It is not by mistake that African Americans saw it as Mr. Floyd being on trial - having to prove himself worthy of fairness - even beyond the grave.
The death of injustice in America, from the first arrival of enslaved blacks from the motherland Africa, has always been the dream and prayer of the black man. It not only impacts black men, it also wrecks havoc on the black family for generations to come.
But, it is not enough to dream of justice. For African Americans, including myself, we just want the injustices to simply die and cease to exist.
As an infant during the Civil Rights movement, for me the witness of its devastating impact has become a lifetime of trauma. My own father's personal story of injustice, while I was in the womb, flows from parent to child.
On March 27, 1952, my mother gave birth to me - her fifth and last child. Unlike my other four siblings, born in Lincolnton, Ga., my birth place was Anniston, Al. The circumstances surrounding this still haunts me to this day.
The supposedly rape of a white woman sent my mother and four siblings, with me in womb, fleeing in one direction - with my father secretly taken in a separate route. Yes, the underground railroad still existed then. It was the saving grace for our family, as my father, for his own safety, was secretly taken in one direction, meeting up with us later.
However, it was not long before they found us. Posing as door-to-door insurance men, they came knocking at the door - claiming there was a pay-out of an insurance policy for my father. The wisdom of my mother kept us safe, as she alerted my father not to come home.
Again, we fled. This time to Chattanooga, leaving behind, everything in tack, in order to give time to escape unnoticed.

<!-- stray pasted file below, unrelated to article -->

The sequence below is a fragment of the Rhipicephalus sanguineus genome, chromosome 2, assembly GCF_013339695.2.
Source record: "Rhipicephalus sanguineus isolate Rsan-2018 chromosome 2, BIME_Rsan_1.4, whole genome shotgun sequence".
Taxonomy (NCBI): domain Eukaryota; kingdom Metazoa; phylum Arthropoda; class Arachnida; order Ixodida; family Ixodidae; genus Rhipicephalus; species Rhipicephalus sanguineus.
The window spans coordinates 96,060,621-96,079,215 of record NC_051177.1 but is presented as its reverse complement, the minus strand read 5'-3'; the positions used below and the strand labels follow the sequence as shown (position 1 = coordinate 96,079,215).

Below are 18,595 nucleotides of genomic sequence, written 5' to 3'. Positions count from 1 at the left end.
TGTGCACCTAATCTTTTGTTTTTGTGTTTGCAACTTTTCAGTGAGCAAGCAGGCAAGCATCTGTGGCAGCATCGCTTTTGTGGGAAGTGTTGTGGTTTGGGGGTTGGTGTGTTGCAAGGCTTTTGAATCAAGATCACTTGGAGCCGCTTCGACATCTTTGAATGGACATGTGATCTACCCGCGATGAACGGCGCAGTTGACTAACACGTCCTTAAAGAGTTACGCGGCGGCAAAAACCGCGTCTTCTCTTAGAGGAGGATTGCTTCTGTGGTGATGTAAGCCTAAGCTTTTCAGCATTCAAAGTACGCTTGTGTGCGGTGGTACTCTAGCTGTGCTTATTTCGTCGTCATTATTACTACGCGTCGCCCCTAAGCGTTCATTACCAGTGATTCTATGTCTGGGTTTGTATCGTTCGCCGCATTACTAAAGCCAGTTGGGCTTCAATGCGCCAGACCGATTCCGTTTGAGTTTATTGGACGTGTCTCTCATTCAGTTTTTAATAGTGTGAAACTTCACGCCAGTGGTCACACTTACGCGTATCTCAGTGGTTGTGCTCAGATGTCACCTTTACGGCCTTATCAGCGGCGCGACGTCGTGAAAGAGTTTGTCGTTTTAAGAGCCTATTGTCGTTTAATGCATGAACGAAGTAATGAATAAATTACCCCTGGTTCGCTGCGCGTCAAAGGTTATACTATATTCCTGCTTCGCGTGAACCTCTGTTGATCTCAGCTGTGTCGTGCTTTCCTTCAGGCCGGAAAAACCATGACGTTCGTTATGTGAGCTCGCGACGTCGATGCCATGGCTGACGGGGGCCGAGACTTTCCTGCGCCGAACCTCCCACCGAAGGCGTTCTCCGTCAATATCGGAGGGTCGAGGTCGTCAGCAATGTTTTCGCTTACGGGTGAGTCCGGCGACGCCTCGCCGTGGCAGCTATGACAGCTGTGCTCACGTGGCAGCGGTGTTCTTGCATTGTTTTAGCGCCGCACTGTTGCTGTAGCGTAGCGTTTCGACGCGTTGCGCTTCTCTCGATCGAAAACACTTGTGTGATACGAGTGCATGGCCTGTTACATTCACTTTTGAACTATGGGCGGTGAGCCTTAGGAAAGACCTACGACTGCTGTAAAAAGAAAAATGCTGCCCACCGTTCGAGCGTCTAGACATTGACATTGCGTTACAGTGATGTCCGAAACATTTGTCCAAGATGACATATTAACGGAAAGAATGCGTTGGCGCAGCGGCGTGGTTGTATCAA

The story of my family having fled from Georgia and Alabama to save my father from being lynched haunted me most of my life. But it also has given me the zeal to push forward for racial equality.
It has been the drive for not just my personal self-obtainment. But to ensure it for others for generations to come. For this cause, my entire life has been dedicated to overcoming inequities and rising up to take the rightful place in society for those of my race.
But it also has engraved in me the "never hate anyone" zeal. Because hate is at the root of it all. Instead I firmly stand on the universal premise that all mankind is either my brother or my sister.
It has taught me that justice and racial equality is not just about the victim or perpetrator, it is about the devastating emotional impact, the separation and loss to families, and the societal upheaval of harmony and communal interaction and fellowship.
It is even about death - mob trials and the lynching of the innocent who are guilty of no other crime other than just being black in America.
But when we love one another and seek harmonious relations with each other it is a power beyond belief that resurrects the proposition that “We hold these truths to be self-evident, that all men are created equal, that they are endowed by their creator with certain unalienable rights, that among these are life, liberty and the pursuit of happiness.”